Rublev broke in the fifth game of the first set on the back of two double faults, but Dimitrov secured one of his own with a trademark backhand pass. The 24-year-old Russian answered right back to regain breathing room and close out a tight first set.

Securing the break in the third game of the second, that consistent pressure on Dimitrov's serve again forced two double faults in the fifth game. From there at 4-1, Rublev saw the finish line.

The win was the seventh seed’s 13th in a row, adding Indian Wells to semi-final appearances at Miami, Monte Carlo and Cincinnati. A win in the final would equal a career-high 15 matches in a row undefeated.

"I think I played really well. In the beginning, it was more about who will be the first to dictate and play more aggressive, because both of us like to dictate with our forehand," Rublev said afterwards.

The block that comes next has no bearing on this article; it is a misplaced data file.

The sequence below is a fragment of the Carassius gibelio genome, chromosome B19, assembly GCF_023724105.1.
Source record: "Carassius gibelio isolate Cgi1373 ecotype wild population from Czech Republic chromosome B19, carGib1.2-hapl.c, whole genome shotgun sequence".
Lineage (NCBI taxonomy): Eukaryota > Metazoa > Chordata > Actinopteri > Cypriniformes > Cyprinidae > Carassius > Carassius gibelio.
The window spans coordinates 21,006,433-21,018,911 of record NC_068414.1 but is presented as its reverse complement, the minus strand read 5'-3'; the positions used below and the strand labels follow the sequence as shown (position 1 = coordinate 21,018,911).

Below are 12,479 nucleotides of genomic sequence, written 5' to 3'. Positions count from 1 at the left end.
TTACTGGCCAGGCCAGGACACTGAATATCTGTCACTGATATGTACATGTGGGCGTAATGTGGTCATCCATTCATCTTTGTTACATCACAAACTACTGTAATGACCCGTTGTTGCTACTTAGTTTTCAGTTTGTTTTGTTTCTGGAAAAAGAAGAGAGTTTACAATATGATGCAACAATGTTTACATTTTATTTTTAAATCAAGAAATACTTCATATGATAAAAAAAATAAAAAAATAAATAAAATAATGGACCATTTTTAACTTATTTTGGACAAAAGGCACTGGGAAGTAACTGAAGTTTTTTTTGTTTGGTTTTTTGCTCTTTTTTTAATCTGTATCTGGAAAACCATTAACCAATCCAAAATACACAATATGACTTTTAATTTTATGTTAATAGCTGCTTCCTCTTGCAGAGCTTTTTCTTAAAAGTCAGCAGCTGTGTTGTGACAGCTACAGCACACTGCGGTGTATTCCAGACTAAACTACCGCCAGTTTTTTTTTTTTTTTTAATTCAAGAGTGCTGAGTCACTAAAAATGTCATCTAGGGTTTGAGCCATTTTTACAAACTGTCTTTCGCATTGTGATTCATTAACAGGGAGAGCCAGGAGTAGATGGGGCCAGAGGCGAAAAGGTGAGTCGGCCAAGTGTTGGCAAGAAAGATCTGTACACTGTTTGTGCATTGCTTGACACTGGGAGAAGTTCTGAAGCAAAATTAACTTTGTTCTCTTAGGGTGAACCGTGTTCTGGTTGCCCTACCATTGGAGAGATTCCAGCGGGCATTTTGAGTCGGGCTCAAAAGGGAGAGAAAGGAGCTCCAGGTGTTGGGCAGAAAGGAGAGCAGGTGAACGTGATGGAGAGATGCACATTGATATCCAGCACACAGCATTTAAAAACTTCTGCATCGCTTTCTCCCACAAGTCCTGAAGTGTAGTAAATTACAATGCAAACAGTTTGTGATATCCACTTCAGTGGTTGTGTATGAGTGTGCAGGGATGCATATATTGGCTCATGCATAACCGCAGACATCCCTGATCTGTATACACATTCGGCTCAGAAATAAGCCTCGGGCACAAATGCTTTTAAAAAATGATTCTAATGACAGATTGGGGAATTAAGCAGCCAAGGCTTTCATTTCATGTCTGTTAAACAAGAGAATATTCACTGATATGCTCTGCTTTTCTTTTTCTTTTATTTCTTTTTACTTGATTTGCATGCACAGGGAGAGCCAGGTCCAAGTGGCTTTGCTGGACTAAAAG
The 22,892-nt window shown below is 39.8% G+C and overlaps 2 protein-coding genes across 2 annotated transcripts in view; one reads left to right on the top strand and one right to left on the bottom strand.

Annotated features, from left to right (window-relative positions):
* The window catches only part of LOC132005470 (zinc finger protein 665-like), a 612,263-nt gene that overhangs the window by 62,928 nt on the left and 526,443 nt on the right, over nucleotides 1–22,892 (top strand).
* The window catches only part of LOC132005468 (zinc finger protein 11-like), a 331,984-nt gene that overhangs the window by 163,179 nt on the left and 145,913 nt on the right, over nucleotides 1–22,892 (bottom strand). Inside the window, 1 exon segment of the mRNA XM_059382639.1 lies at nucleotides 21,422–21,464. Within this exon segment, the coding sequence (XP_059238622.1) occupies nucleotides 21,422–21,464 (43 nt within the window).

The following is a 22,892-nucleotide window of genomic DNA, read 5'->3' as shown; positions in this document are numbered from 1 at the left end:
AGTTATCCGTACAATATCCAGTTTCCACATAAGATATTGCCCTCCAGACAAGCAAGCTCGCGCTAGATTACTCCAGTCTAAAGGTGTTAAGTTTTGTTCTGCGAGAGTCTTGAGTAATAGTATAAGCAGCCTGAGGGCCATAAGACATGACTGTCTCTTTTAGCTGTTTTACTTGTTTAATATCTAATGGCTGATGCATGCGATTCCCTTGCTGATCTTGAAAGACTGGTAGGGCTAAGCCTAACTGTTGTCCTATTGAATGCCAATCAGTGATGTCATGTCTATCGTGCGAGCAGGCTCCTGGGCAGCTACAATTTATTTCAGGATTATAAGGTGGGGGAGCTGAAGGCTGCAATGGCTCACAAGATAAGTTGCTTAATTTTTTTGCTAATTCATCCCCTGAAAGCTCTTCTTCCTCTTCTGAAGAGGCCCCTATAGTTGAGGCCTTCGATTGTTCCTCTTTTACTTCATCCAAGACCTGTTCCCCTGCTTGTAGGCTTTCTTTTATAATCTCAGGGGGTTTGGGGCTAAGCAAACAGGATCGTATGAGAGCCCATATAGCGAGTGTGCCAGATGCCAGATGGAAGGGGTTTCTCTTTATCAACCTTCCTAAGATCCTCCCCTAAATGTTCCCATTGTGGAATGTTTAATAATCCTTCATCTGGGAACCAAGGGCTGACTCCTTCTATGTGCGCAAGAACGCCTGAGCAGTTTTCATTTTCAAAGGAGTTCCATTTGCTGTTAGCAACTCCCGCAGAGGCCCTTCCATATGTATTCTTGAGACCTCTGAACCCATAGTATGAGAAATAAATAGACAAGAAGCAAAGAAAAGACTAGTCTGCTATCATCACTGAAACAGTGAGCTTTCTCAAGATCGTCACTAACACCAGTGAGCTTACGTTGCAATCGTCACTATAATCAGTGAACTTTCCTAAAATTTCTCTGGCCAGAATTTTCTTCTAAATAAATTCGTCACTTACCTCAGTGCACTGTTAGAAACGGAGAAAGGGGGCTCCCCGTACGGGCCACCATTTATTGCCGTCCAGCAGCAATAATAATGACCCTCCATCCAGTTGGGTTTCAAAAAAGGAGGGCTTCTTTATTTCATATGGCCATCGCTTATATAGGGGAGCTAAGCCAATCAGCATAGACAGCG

"The return [of serve] was one of the most important things. If you can bring as many returns as possible [into the court], and then here with these conditions, in some moments it's tough to serve."

In Friday's other quarter-final, Taylor Fritz did it tough against the unseeded Serbian Miomir Kecmanovic, winning 7-6 (7-5) 3-6 6-1.

While Kecmanovic was content playing defence and grinding from the baseline, Fritz was the more active and it was most apparent at 5-5 in the first set.

Down 0-30, Fritz stood and delivered from the middle of the baseline with a booming forehand, before securing a critical hold.

The difference in tactics showed in the eventual winner differential, with Fritz's 35 in comparison to Kecmanovic's 15. Despite Fritz's relatively low unforced error count, he still gifted Kecmanovic the second set, serving three consecutive double faults to surrender the break at 3-4.

He regrouped and reeled off the opening five games of the third set, setting up his semi-final with Rublev. The other semi-final will see Rafael Nadal and Carlos Alcaraz meet in an all-Spanish duel.